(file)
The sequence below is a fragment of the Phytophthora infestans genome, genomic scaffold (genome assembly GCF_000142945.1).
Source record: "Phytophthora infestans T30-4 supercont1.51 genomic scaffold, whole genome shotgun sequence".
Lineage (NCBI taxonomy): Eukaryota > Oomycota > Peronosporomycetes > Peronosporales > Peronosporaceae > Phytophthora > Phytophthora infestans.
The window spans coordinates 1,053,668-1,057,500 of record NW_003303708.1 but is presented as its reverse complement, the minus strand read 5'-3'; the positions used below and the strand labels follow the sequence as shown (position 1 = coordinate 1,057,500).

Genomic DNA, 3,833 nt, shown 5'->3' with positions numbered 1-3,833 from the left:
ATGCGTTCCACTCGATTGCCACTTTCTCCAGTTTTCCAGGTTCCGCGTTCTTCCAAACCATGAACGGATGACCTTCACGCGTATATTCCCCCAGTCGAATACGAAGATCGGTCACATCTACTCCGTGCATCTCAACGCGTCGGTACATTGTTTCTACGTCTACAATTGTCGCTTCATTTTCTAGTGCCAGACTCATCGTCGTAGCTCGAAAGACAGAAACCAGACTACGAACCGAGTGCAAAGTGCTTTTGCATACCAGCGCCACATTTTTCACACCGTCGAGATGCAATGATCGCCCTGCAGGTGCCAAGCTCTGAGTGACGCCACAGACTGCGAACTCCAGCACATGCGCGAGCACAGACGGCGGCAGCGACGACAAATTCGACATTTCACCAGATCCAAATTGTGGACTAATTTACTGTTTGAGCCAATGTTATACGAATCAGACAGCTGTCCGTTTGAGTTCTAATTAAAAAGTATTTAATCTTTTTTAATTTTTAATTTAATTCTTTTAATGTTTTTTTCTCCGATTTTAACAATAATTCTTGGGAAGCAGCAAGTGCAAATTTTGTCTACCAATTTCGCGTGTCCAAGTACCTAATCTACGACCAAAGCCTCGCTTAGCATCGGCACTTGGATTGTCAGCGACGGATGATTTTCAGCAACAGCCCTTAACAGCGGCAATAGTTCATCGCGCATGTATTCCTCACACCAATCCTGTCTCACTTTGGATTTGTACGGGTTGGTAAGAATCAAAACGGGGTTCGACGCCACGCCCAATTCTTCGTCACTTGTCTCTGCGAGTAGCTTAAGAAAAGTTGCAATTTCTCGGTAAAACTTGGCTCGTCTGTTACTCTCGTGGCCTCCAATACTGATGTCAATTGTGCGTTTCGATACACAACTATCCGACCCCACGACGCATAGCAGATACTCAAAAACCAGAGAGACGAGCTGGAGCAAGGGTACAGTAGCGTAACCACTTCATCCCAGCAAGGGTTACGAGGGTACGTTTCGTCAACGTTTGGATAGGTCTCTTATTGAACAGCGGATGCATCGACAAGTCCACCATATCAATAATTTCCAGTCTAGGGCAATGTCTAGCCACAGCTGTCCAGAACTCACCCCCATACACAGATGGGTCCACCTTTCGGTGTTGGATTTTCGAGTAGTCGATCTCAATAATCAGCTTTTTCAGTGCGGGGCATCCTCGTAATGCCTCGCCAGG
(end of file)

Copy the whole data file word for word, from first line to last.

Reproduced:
The sequence below is a fragment of the Phytophthora infestans genome, genomic scaffold (genome assembly GCF_000142945.1).
Source record: "Phytophthora infestans T30-4 supercont1.51 genomic scaffold, whole genome shotgun sequence".
Lineage (NCBI taxonomy): Eukaryota > Oomycota > Peronosporomycetes > Peronosporales > Peronosporaceae > Phytophthora > Phytophthora infestans.
The window spans coordinates 1,053,668-1,057,500 of record NW_003303708.1 but is presented as its reverse complement, the minus strand read 5'-3'; the positions used below and the strand labels follow the sequence as shown (position 1 = coordinate 1,057,500).

Genomic DNA, 3,833 nt, shown 5'->3' with positions numbered 1-3,833 from the left:
ATGCGTTCCACTCGATTGCCACTTTCTCCAGTTTTCCAGGTTCCGCGTTCTTCCAAACCATGAACGGATGACCTTCACGCGTATATTCCCCCAGTCGAATACGAAGATCGGTCACATCTACTCCGTGCATCTCAACGCGTCGGTACATTGTTTCTACGTCTACAATTGTCGCTTCATTTTCTAGTGCCAGACTCATCGTCGTAGCTCGAAAGACAGAAACCAGACTACGAACCGAGTGCAAAGTGCTTTTGCATACCAGCGCCACATTTTTCACACCGTCGAGATGCAATGATCGCCCTGCAGGTGCCAAGCTCTGAGTGACGCCACAGACTGCGAACTCCAGCACATGCGCGAGCACAGACGGCGGCAGCGACGACAAATTCGACATTTCACCAGATCCAAATTGTGGACTAATTTACTGTTTGAGCCAATGTTATACGAATCAGACAGCTGTCCGTTTGAGTTCTAATTAAAAAGTATTTAATCTTTTTTAATTTTTAATTTAATTCTTTTAATGTTTTTTTCTCCGATTTTAACAATAATTCTTGGGAAGCAGCAAGTGCAAATTTTGTCTACCAATTTCGCGTGTCCAAGTACCTAATCTACGACCAAAGCCTCGCTTAGCATCGGCACTTGGATTGTCAGCGACGGATGATTTTCAGCAACAGCCCTTAACAGCGGCAATAGTTCATCGCGCATGTATTCCTCACACCAATCCTGTCTCACTTTGGATTTGTACGGGTTGGTAAGAATCAAAACGGGGTTCGACGCCACGCCCAATTCTTCGTCACTTGTCTCTGCGAGTAGCTTAAGAAAAGTTGCAATTTCTCGGTAAAACTTGGCTCGTCTGTTACTCTCGTGGCCTCCAATACTGATGTCAATTGTGCGTTTCGATACACAACTATCCGACCCCACGACGCATAGCAGATACTCAAAAACCAGAGAGACGAGCTGGAGCAAGGGTACAGTAGCGTAACCACTTCATCCCAGCAAGGGTTACGAGGGTACGTTTCGTCAACGTTTGGATAGGTCTCTTATTGAACAGCGGATGCATCGACAAGTCCACCATATCAATAATTTCCAGTCTAGGGCAATGTCTAGCCACAGCTGTCCAGAACTCACCCCCATACACAGATGGGTCCACCTTTCGGTGTTGGATTTTCGAGTAGTCGATCTCAATAATCAGCTTTTTCAGTGCGGGGCATCCTCGTAATGCCTCGCCAGG